Some of the finalists hope the millions won will be enough to make poker simply a just-for-fun pastime, rather than a bankroll boost to launch them into poker’s most expensive games.
“I hope that I will not need to play poker for (income) after the 8th of November,” said 21-year-old Anton Makiievskyi, an aspiring poker professional from the Ukraine who said he has been supporting himself with poker since 2008.
“I like this game, but for three years I needed to play it. In case of winning first place, I will play only for pleasure and results of my poker sessions will not make any changes to my life,” Makiievskyi told The Associated Press.
“Poker is just a card game,” he said. “It’s cool but I don’t want to be addicted to it.”
Makiievskyi starts the final table eighth in chips, the second fewest among players.
Three Americans, plus finalists from Belize, Ireland, Germany, England, Ukraine and the Czech Republic, topped a field of 6,865 entrants at the no-limit Texas Hold ‘em main event in July and are returning Sunday to settle the title over two days of play. A champion will be crowned Tuesday night.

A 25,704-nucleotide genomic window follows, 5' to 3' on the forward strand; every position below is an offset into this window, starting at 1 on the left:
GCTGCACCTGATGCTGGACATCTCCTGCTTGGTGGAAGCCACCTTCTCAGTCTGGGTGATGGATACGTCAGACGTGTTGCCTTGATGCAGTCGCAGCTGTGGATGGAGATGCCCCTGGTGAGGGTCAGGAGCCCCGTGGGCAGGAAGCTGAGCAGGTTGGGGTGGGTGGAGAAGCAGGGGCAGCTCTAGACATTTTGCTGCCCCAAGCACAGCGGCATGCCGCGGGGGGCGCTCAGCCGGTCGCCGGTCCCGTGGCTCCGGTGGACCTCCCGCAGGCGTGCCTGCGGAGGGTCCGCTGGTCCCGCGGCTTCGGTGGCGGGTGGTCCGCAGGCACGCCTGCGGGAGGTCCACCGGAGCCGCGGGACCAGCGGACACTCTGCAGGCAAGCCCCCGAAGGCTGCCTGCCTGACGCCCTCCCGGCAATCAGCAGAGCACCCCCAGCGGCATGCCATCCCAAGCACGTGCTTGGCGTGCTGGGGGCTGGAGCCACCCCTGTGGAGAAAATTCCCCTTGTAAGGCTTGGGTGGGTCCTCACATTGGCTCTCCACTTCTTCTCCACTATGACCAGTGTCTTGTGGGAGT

The finale will play out nearly live on television for the first time, with ESPN airing the action with just enough of a delay to satisfy Nevada gambling regulators that the players won’t have any way to tell what their opponents are holding.
Stripped to its most basic level, the no-limit Texas Hold ‘em played at the main event couldn’t be simpler as a variant of poker. But play the game between nine high-level thinkers, give them 3½ months to prepare and stage the televised game in front of a live crowd of hundreds of spectators, and the game suddenly becomes far more difficult.
Matt Giannetti, a 26-year-old poker professional from Las Vegas who won the World Poker Tour Malta in September for 200,000 euros, said if it weren’t for that win during the break, he’d have rather finished the series in July.